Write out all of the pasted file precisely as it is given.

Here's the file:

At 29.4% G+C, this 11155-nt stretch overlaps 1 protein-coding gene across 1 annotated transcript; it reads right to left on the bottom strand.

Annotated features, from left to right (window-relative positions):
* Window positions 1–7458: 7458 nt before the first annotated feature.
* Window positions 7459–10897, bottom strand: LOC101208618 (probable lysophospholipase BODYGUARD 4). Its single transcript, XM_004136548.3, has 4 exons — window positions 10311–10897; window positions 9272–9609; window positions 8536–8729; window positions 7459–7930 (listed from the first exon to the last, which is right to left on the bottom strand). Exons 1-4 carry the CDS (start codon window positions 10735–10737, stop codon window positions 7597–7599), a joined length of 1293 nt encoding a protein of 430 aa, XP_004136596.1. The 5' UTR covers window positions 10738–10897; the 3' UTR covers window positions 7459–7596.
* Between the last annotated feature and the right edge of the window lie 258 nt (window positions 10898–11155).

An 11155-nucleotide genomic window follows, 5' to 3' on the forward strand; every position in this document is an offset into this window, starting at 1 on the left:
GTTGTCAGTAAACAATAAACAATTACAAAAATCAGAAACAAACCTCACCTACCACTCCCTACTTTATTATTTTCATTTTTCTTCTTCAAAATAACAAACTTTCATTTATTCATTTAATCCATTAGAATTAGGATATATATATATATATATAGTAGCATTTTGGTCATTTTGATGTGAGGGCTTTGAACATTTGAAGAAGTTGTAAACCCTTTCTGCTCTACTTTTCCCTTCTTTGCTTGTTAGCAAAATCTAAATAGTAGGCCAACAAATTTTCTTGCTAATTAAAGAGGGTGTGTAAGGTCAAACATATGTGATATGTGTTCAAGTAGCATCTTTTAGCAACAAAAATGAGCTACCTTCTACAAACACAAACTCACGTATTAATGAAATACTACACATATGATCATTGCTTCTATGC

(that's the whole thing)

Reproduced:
At 29.4% G+C, this 11155-nt stretch overlaps 1 protein-coding gene across 1 annotated transcript; it reads right to left on the bottom strand.

Annotated features, from left to right (window-relative positions):
* Window positions 1–7458: 7458 nt before the first annotated feature.
* Window positions 7459–10897, bottom strand: LOC101208618 (probable lysophospholipase BODYGUARD 4). Its single transcript, XM_004136548.3, has 4 exons — window positions 10311–10897; window positions 9272–9609; window positions 8536–8729; window positions 7459–7930 (listed from the first exon to the last, which is right to left on the bottom strand). Exons 1-4 carry the CDS (start codon window positions 10735–10737, stop codon window positions 7597–7599), a joined length of 1293 nt encoding a protein of 430 aa, XP_004136596.1. The 5' UTR covers window positions 10738–10897; the 3' UTR covers window positions 7459–7596.
* Between the last annotated feature and the right edge of the window lie 258 nt (window positions 10898–11155).

An 11155-nucleotide genomic window follows, 5' to 3' on the forward strand; every position in this document is an offset into this window, starting at 1 on the left:
GTTGTCAGTAAACAATAAACAATTACAAAAATCAGAAACAAACCTCACCTACCACTCCCTACTTTATTATTTTCATTTTTCTTCTTCAAAATAACAAACTTTCATTTATTCATTTAATCCATTAGAATTAGGATATATATATATATATATAGTAGCATTTTGGTCATTTTGATGTGAGGGCTTTGAACATTTGAAGAAGTTGTAAACCCTTTCTGCTCTACTTTTCCCTTCTTTGCTTGTTAGCAAAATCTAAATAGTAGGCCAACAAATTTTCTTGCTAATTAAAGAGGGTGTGTAAGGTCAAACATATGTGATATGTGTTCAAGTAGCATCTTTTAGCAACAAAAATGAGCTACCTTCTACAAACACAAACTCACGTATTAATGAAATACTACACATATGATCATTGCTTCTATGC